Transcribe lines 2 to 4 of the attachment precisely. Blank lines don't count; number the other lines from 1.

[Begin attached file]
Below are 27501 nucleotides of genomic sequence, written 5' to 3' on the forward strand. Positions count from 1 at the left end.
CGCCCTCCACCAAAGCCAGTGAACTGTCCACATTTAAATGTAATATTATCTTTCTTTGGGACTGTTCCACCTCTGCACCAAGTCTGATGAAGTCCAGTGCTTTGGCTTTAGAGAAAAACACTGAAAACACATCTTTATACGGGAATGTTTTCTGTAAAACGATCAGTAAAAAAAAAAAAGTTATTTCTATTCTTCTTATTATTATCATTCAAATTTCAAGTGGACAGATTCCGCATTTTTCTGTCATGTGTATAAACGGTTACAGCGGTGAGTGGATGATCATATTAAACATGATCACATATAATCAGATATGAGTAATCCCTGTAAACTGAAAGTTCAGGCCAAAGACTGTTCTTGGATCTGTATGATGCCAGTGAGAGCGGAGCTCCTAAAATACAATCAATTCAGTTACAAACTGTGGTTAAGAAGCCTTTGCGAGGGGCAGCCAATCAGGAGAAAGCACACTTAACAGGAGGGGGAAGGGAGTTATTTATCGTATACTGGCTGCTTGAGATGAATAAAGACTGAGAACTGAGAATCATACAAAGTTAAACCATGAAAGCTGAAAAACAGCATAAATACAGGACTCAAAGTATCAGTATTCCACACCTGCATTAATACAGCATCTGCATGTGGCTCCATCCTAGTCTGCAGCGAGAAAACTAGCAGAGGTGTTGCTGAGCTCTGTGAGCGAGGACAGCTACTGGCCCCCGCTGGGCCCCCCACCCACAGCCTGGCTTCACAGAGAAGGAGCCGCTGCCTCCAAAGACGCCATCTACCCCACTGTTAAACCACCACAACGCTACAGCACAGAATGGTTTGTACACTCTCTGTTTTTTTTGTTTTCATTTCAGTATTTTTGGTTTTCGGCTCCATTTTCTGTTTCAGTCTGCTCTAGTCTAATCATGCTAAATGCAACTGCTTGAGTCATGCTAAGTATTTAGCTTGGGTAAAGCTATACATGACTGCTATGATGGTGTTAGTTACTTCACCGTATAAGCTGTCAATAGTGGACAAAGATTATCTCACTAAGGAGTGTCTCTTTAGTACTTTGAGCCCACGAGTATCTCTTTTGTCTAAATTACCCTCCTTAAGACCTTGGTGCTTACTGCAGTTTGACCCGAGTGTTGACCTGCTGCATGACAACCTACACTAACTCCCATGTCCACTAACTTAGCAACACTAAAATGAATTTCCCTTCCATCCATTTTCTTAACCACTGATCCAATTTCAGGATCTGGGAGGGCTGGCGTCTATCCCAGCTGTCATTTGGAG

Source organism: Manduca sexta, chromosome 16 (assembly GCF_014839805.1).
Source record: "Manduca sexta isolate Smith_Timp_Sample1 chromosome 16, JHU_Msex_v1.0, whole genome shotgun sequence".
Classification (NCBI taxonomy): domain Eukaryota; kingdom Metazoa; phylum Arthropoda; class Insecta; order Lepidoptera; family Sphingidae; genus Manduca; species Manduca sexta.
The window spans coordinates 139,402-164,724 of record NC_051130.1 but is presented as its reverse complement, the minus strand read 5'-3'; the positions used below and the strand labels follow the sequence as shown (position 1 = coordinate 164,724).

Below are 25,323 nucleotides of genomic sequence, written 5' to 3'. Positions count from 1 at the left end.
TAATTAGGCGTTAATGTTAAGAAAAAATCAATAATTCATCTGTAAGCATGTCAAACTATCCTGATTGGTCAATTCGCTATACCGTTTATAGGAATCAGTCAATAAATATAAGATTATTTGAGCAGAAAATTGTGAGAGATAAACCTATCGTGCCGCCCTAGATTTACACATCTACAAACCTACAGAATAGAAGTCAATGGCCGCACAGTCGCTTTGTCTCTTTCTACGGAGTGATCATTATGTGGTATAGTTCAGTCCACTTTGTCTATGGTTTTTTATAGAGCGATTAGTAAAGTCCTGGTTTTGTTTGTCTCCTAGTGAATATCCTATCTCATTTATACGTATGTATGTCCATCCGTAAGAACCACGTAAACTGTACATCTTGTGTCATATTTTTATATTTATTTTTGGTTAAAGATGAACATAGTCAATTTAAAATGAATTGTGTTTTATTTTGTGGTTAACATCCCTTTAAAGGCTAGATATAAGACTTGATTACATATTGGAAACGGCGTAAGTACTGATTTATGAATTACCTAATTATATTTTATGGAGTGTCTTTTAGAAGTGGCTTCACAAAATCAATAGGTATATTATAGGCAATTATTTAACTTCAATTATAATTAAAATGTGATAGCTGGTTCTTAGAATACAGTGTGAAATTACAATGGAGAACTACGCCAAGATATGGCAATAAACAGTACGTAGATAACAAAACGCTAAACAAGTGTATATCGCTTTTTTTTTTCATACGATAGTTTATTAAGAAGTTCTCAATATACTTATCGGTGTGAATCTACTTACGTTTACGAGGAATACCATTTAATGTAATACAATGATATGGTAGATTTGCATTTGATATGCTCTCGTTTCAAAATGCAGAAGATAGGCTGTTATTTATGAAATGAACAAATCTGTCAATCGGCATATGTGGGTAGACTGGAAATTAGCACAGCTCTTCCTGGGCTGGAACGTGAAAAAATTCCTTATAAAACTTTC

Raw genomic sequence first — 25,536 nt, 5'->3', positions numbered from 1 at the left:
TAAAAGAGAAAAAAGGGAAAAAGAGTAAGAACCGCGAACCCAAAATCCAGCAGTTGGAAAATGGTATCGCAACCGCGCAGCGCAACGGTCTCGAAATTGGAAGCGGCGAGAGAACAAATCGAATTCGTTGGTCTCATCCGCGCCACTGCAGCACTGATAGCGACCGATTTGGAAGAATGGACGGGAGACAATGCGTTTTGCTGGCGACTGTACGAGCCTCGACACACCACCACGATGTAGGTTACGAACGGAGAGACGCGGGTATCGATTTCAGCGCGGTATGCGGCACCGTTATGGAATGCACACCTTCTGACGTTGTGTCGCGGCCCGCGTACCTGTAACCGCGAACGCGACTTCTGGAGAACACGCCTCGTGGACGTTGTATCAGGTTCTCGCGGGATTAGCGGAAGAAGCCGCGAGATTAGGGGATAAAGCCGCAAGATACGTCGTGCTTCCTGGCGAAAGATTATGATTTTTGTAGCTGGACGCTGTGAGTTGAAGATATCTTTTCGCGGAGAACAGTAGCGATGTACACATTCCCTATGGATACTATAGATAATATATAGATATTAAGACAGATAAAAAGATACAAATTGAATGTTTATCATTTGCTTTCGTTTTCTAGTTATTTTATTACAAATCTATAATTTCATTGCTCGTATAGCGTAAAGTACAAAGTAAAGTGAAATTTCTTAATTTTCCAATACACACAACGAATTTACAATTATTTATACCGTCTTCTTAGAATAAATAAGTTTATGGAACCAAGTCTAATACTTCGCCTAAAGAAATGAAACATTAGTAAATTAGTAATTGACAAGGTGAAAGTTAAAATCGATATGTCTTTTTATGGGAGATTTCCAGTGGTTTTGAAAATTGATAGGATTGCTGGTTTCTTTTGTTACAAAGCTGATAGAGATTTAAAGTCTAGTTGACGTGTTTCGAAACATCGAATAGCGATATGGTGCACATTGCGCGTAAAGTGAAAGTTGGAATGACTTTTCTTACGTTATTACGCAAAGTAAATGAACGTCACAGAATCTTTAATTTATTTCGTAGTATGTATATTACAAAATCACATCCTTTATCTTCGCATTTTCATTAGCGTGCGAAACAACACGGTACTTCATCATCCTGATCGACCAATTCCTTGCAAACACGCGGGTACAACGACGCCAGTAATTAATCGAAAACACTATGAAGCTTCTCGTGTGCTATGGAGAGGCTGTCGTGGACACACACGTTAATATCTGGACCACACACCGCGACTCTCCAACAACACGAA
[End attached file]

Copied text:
CGCCCTCCACCAAAGCCAGTGAACTGTCCACATTTAAATGTAATATTATCTTTCTTTGGGACTGTTCCACCTCTGCACCAAGTCTGATGAAGTCCAGTGCTTTGGCTTTAGAGAAAAACACTGAAAACACATCTTTATACGGGAATGTTTTCTGTAAAACGATCAGTAAAAAAAAAAAAGTTATTTCTATTCTTCTTATTATTATCATTCAAATTTCAAGTGGACAGATTCCGCATTTTTCTGTCATGTGTATAAACGGTTACAGCGGTGAGTGGATGATCATATTAAACATGATCACATATAATCAGATATGAGTAATCCCTGTAAACTGAAAGTTCAGGCCAAAGACTGTTCTTGGATCTGTATGATGCCAGTGAGAGCGGAGCTCCTAAAATACAATCAATTCAGTTACAAACTGTGGTTAAGAAGCCTTTGCGAGGGGCAGCCAATCAGGAGAAAGCACACTTAACAGGAGGGGGAAGGGAGTTATTTATCGTATACTGGCTGCTTGAGATGAATAAAGACTGAGAACTGAGAATCATACAAAGTTAAACCATGAAAGCTGAAAAACAGCATAAATACAGGACTCAAAGTATCAGTATTCCACACCTGCATTAATACAGCATCTGCATGTGGCTCCATCCTAGTCTGCAGCGAGAAAACTAGCAGAGGTGTTGCTGAGCTCTGTGAGCGAGGACAGCTACTGGCCCCCGCTGGGCCCCCCACCCACAGCCTGGCTTCACAGAGAAGGAGCCGCTGCCTCCAAAGACGCCATCTACCCCACTGTTAAACCACCACAACGCTACAGCACAGAATGGTTTGTACACTCTCTGTTTTTTTTGTTTTCATTTCAGTATTTTTGGTTTTCGGCTCCATTTTCTGTTTCAGTCTGCTCTAGTCTAATCATGCTAAATGCAACTGCTTGAGTCATGCTAAGTATTTAGCTTGGGTAAAGCTATACATGACTGCTATGATGGTGTTAGTTACTTCACCGTATAAGCTGTCAATAGTGGACAAAGATTATCTCACTAAGGAGTGTCTCTTTAGTACTTTGAGCCCACGAGTATCTCTTTTGTCTAAATTACCCTCCTTAAGACCTTGGTGCTTACTGCAGTTTGACCCGAGTGTTGACCTGCTGCATGACAACCTACACTAACTCCCATGTCCACTAACTTAGCAACACTAAAATGAATTTCCCTTCCATCCATTTTCTTAACCACTGATCCAATTTCAGGATCTGGGAGGGCTGGCGTCTATCCCAGCTGTCATTTGGAG

Source organism: Manduca sexta, chromosome 16 (assembly GCF_014839805.1).
Source record: "Manduca sexta isolate Smith_Timp_Sample1 chromosome 16, JHU_Msex_v1.0, whole genome shotgun sequence".